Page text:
The roof of the Pancho Arena cantilevers 43 feet over spectators and is supported by glulam columns
The organic architecture movement in Hungary grew in the late 20th century as a protest against the Brutalist architectural styles favored by the ruling Communist party. When current Prime Minister Viktor Orbán commissioned a landmark football (soccer) stadium at the Puskás Academy, just outside Budapest, he “...was firmly committed to the concept of organic Hungarian architecture,” says Tamás Dobrosi, principal at local firm Doparum Architects.
The 3,400-seat Pancho Arena, which hosts league matches and tournament games, maintains the style of the athletic academy’s campus, which was master planned by Imre Makovecz, a prominent proponent of organic architecture. The 130,000-square-foot arena harmonizes with the natural environment, from the fan vaults that spread like tree branches to the use of timber as the primary building material.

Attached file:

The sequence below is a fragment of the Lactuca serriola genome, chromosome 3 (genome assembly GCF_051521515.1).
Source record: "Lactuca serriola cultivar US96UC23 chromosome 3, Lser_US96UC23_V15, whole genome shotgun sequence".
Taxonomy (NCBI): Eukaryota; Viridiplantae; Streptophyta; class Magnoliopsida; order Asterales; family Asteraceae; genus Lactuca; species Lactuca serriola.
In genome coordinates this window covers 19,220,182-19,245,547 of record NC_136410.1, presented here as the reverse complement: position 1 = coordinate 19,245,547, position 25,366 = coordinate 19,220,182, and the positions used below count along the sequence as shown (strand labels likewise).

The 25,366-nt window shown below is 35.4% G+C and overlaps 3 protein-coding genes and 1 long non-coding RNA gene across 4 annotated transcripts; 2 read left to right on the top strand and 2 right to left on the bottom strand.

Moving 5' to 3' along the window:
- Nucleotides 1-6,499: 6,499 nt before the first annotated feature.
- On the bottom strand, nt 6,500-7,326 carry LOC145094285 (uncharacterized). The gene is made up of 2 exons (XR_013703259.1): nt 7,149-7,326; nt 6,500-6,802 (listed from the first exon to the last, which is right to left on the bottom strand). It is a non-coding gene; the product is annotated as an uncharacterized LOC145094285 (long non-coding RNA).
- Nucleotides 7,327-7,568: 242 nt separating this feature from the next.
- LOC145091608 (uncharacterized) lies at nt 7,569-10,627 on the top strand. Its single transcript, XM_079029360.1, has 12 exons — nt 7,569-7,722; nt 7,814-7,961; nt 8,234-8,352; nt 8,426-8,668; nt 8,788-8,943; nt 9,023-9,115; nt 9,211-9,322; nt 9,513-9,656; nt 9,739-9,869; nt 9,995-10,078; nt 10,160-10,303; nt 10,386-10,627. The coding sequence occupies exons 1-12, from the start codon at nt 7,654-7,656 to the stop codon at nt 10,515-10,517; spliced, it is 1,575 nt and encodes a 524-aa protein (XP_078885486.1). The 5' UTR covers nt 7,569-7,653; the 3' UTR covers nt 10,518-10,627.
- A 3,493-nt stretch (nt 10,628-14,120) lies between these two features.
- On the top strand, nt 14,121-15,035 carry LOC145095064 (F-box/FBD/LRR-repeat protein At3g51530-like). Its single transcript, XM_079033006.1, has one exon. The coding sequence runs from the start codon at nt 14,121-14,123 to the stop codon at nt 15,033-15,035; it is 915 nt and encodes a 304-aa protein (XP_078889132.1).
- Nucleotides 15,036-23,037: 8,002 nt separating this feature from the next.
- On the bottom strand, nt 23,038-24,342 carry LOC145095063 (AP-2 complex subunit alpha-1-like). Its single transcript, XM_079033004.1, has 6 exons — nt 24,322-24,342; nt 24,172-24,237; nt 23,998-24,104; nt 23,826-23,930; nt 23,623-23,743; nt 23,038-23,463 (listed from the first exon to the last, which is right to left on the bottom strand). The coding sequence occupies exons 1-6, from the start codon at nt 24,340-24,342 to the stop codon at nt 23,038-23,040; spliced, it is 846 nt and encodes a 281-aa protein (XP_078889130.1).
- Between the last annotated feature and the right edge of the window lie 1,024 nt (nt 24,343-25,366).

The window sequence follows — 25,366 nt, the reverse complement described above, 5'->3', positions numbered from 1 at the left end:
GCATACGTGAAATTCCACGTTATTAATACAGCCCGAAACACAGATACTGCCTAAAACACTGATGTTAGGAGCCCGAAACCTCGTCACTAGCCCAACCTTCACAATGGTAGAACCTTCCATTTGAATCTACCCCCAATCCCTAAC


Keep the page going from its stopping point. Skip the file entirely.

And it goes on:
In total, nearly 1,000 tons of wood were used to form the vaulted structure. Austrian timber manufacturer Rubner Holzbau manufactured about 80 percent of the GL28 and GL32 pine beams—both mid-grade varieties of glulam—and Hungarian specialty timber mill Sokon completed the remaining fabrication and construction. Structural engineer László Pongor analyzed the system's capacity.
Dobrosi is proud that the Pancho Arena was designed and constructed by local firms. “Smaller firms may not have much big-project experience,” he says, “but [we] had lots of diligence and enthusiasm.”